I fully undersatnd why they don't build a sport bike. Not their market. Not their technology. Cruisers dominate the sales charts. And, they don't want the rapid depreciation of sport bikes to devalue their current offerings (sport bikes must become obsolete immediately to showcase newer technology and I wouldn't consider Buell in this race). To violate this business model when the market is eager to play would be foolish. The only reward would be their ego, and at what cost???
Yes, its amazing how much money you can make in the Good Ol U.S. of A. when you know what real American riders want. Thats why more than half of all bike sold in the Land of the Free are are cruisers. Its what makes us different, individual, manly and womanly.
But the cognisenti know that its more than just the bikes. Its an entire lifestyle, right down to the black leather vests and fingerless gloves. Leather fringe, engineer boots and a complete lack of effective cranial protection complete the ensemble. Call it a brotherhood, if you will. We, the cruisers, the true rugged individualists, the true Americans, stand tall among cyclists, resisting the urge for performance, protection, even common courtesy that suborn the minority of the biker body politic. Wed rather don a full baklava with Santa hat and beard for the Toys for Tots, but never shall So distinctive are our chosen vehicle and accoutrement we fairly shout our individualistic status to all in eye- and ear-shot. Even the reek of our unwashed locks binds us together as fellow lone wolves, so add nose-shot to the list.
Yet dare not appellate us conformista, a sobriquet redolent of decadent Euroculture, replete with Bauhaus, socialism, existentialism and other unnatural political and design philosophies, for too often these ideas result in machines pandering to a faux-sophisticated desire for function, comfort and style. Nor shall we be pilloried as commonkaze, recalling a Zen-like insistence on oneness with the cycle, oneness with the track, ride right past the service bay and dontcha look back. Rather, our handle reflects the American experience, at once as comforting as butterfat and as sweeping as the great malls Paramus Park, Woodfield, The Block in Orange, and of course, the Mall of America. Yes, we are none other than the cookiecutteurs. American as wretched excess, familiar as chocolate chips.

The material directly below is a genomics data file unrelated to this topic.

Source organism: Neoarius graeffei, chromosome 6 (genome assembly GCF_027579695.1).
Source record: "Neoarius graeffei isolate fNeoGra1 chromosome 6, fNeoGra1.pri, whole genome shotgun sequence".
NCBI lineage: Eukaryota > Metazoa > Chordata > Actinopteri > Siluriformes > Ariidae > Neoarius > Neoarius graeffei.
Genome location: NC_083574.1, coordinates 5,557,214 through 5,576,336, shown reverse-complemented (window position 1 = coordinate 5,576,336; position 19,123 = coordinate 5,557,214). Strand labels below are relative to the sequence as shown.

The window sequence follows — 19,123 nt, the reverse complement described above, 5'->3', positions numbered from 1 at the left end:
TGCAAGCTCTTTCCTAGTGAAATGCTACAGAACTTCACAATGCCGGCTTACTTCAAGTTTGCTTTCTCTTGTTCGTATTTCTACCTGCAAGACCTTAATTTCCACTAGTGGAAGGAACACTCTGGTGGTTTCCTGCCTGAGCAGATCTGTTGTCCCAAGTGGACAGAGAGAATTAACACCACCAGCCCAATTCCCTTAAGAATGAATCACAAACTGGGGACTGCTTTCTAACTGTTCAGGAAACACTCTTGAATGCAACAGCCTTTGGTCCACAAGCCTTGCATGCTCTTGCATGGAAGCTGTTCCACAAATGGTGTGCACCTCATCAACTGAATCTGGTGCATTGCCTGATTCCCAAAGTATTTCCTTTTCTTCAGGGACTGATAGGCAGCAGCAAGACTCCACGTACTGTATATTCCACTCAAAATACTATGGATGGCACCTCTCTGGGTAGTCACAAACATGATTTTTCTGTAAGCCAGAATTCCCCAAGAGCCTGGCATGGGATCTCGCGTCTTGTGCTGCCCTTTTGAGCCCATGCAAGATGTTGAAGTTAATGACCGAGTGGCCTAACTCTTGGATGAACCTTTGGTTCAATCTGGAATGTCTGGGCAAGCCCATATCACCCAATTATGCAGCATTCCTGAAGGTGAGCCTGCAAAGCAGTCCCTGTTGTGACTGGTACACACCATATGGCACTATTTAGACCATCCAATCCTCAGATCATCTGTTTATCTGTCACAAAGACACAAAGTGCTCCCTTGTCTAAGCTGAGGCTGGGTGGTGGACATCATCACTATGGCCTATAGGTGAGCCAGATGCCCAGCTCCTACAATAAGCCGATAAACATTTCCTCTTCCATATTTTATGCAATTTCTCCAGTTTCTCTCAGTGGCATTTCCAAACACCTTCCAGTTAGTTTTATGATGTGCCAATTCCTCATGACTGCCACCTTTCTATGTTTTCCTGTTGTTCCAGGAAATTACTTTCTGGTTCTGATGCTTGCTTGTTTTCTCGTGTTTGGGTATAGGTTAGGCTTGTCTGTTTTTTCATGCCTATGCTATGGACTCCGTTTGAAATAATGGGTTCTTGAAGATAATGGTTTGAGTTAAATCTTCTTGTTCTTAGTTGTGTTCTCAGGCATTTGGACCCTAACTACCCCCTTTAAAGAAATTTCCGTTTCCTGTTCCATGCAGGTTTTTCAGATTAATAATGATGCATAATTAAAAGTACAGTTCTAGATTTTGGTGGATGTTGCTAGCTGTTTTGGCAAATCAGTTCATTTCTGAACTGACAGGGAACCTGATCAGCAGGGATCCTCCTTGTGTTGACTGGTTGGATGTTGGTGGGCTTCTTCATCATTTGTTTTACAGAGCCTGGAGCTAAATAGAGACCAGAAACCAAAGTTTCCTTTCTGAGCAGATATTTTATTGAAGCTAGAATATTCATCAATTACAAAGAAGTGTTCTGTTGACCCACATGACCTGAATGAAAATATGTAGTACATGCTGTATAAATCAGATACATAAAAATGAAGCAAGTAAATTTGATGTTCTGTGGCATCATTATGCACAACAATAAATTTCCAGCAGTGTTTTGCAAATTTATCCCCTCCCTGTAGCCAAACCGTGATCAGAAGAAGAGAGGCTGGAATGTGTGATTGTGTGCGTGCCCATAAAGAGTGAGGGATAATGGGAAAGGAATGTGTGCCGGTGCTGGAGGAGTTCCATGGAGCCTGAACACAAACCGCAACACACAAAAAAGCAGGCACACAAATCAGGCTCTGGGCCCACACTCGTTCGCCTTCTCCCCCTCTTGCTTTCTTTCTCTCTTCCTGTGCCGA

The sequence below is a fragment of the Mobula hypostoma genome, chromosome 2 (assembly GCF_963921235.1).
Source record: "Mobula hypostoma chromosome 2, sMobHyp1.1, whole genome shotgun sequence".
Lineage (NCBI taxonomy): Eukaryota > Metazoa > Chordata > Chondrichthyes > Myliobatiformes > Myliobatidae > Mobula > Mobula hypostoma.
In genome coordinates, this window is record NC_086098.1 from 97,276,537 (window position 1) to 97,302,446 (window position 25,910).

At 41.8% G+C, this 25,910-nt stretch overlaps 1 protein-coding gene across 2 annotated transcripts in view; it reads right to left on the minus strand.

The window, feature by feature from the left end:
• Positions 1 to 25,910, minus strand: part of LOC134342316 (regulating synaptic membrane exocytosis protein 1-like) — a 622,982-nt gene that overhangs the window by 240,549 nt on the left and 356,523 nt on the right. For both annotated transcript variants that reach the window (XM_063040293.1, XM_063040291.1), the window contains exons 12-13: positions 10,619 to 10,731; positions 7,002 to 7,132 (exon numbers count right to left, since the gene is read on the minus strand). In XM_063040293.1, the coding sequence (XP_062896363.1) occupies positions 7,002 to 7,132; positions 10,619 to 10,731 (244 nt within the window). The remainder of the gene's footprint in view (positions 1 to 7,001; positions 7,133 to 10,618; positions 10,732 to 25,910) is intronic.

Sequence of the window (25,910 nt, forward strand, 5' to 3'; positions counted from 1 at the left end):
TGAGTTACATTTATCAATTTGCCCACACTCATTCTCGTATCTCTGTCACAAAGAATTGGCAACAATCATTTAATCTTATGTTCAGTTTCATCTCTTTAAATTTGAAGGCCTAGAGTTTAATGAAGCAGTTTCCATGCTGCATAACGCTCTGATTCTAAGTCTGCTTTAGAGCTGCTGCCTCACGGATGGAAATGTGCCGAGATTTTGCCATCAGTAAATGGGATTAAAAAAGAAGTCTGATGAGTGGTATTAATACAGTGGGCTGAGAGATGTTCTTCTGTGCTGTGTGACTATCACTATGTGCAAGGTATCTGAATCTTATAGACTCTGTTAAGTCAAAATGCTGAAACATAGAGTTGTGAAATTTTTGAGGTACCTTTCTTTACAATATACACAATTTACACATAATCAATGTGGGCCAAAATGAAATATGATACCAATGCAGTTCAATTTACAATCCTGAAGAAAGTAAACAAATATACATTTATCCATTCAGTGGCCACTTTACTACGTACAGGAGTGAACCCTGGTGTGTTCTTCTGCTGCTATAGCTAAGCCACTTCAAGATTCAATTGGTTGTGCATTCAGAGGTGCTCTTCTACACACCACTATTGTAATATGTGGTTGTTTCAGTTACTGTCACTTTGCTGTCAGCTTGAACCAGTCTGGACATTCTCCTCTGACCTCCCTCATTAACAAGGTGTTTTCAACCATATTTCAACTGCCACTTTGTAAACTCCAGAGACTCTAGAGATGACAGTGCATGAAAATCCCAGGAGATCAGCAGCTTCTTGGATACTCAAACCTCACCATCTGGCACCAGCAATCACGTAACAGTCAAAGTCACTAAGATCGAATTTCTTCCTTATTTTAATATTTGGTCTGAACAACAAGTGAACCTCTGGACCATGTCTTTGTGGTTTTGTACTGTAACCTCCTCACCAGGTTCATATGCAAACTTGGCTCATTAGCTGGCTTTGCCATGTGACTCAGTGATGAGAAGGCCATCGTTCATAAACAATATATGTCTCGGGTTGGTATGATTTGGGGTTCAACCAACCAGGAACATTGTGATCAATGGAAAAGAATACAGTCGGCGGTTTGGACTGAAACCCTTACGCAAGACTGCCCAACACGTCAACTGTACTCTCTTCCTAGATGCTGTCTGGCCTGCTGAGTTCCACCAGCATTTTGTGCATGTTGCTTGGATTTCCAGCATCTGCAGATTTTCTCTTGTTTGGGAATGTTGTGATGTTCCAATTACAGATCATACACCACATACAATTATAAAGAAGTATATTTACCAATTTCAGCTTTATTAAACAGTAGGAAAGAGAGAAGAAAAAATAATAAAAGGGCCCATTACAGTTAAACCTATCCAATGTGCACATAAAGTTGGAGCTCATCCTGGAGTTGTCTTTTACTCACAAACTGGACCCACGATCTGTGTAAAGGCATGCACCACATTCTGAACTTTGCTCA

The cookiecutteur apprehends that true value in a two-wheeled machine is rooted in precisely the same substrate as that of a solid national currency precious metal. Yet the cookiecutteur goes a step beyond the mercantilist. Rather than settle for a mere paper representation of bullion in a vault, the cookiecutteur hews a machine out of as much of the ferrous stuff as an oversized rear and a bicycle front can support, slathering the entire creation in the one metal outshining gold, silver and even platinum chromium, sweet chromium, the opiate of the gods.
Yes, the powerful sun glinting off a half-million pounds of chrome spread lavishly over as many cookiecutteur machines is enough to drive every lesser cyclist off the High Plains and Black Hills come the second week of August. No mere automobile dare tread these happy hunting grounds of old, choosing instead I-94. After Crazy Horse well see Willie G. carved on a mountainside, a giant wide glide rising from the valley below, as if it spontaneously emerged from the soil of this great country